Mourners honor Pulse victims, survivors at Orlando vigils

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PHOTO BY MONIVETTE CORDEIRO
  • Photo by Monivette Cordeiro
Orlando Torres says it feels like just yesterday he was attending candlelight vigils and funerals for his friends who died at Pulse.

On Monday night, the club promoter stood near the spot where six months ago he escaped the gay nightclub and where 49 people lost their lives in the mass shooting that started at 2:02 a.m. on June 12.

"Unfortunately, the 49 and their families are going to be without them this Christmas," he says. "But we're still moving forward, and as the saying goes, we're going to keep on dancing in their memory. I'm sure they're up there dancing in heaven with us down here."

On the six-month anniversary of the Pulse massacre, hundreds attended several vigils in Orlando to honor the 49 victims and 68 survivors of the tragedy.
PHOTO BY MONIVETTE CORDEIRO
  • Photo by Monivette Cordeiro
Joined by local officials and singers at the Orange County Regional History Center, Orange County Mayor Teresa Jacobs says the victims of the shooting will forever be in the community's heart.

"With each and every heartbeat of our community, these lovely lost souls will be our Pulse— Orlando's Pulse," she says between tears.

Pulse owner Barbara Poma tells the crowd her heart "feels the depth of sadness like it was yesterday."

"Where do we go from here?" she asks the crowd. "What do we do? We have only one way to go— forward."

"The Voice" contestant and Central Florida native Sisaundra Lewis sang  "Applause Applause," a song she dedicated to the Pulse victims.

"Hands up to the sky," she sang as 49 people dressed in white angel wings filed in next to her, "Applause, applause for my angel. I bet you look so nice, all dressed in white, my angel."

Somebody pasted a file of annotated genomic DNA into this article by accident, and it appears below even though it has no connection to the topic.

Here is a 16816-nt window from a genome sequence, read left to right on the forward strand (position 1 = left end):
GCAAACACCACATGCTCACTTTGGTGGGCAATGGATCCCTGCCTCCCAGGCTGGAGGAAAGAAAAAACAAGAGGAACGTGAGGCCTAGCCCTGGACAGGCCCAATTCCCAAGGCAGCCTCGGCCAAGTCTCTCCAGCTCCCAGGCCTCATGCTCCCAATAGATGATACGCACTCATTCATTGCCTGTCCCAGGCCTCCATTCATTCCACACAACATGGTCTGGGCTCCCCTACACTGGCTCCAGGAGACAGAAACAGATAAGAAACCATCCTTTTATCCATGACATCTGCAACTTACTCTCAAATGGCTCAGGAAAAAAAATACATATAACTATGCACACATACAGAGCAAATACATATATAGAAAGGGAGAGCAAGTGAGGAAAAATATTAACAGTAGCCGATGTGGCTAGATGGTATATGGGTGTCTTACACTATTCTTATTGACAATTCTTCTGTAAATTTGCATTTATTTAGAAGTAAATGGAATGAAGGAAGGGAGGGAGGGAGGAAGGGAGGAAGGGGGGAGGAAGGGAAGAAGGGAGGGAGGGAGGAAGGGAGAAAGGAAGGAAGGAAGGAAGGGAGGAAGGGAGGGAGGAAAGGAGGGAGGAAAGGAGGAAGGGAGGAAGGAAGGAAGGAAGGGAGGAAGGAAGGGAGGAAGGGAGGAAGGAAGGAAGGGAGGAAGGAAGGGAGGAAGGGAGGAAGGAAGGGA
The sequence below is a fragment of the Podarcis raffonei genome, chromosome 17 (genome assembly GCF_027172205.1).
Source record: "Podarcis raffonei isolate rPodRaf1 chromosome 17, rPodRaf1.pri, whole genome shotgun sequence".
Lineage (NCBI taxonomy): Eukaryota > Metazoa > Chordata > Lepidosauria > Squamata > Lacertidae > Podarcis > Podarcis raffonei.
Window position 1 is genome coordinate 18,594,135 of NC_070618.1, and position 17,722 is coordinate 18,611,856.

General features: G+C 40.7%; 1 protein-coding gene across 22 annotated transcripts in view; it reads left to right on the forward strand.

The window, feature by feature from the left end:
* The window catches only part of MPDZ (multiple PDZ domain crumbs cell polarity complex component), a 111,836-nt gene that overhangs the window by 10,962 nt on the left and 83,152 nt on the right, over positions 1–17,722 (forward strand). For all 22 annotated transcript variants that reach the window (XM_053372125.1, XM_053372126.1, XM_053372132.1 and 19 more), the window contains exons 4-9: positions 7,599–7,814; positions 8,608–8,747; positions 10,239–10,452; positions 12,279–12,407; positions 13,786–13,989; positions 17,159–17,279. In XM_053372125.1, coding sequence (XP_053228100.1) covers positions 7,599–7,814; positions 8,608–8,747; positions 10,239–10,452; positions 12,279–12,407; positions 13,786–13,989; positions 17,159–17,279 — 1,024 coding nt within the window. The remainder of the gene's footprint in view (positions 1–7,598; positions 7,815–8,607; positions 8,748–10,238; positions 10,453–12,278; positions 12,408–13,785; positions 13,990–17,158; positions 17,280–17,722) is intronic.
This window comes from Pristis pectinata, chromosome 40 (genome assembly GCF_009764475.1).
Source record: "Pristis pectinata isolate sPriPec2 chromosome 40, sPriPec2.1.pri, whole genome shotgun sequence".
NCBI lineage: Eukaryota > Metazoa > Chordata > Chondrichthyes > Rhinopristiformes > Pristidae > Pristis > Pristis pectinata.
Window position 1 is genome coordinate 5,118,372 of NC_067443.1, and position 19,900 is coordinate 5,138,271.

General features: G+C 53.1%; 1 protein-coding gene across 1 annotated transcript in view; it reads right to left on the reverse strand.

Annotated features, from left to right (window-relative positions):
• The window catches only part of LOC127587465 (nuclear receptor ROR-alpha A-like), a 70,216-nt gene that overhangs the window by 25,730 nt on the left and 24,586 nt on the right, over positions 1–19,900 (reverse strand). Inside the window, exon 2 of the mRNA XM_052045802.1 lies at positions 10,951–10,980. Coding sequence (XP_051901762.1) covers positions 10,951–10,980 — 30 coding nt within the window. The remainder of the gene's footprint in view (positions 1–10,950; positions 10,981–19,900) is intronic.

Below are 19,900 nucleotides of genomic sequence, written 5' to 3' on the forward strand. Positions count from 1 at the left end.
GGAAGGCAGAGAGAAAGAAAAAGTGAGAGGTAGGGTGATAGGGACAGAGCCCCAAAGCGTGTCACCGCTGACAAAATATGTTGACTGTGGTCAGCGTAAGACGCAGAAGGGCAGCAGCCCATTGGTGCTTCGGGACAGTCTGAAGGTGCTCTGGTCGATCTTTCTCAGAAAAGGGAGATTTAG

PHOTO BY MONIVETTE CORDEIRO
  • Photo by Monivette Cordeiro
At Pulse, mourners crowded into the small parking lot of the building on Orange Avenue to sing songs, pray, cry and remember their loved ones. A pattern of candles was arranged on the floor along with 49 colorful cardboard stars with each victim's name.

PHOTO BY MONIVETTE CORDEIRO
  • Photo by Monivette Cordeiro
The GLBT Center of Central Florida arranged for the 49 people dressed in angel costumes made of PVC pipe and white fabric to walk from the Orlando Regional Medical Center to Pulse. They stood watch with candles in their hands as mourners hugged them and cried in their arms.

PHOTO BY MONIVETTE CORDEIRO
  • Photo by Monivette Cordeiro
Torres says he hopes the tragedy helps people realize that everyone is human.

"We all hurt," he says. We all bleed. I just hope that people open their eyes and hearts a little bit more toward the LGBTQ community. It's a shame that it took 49 others to make a statement."

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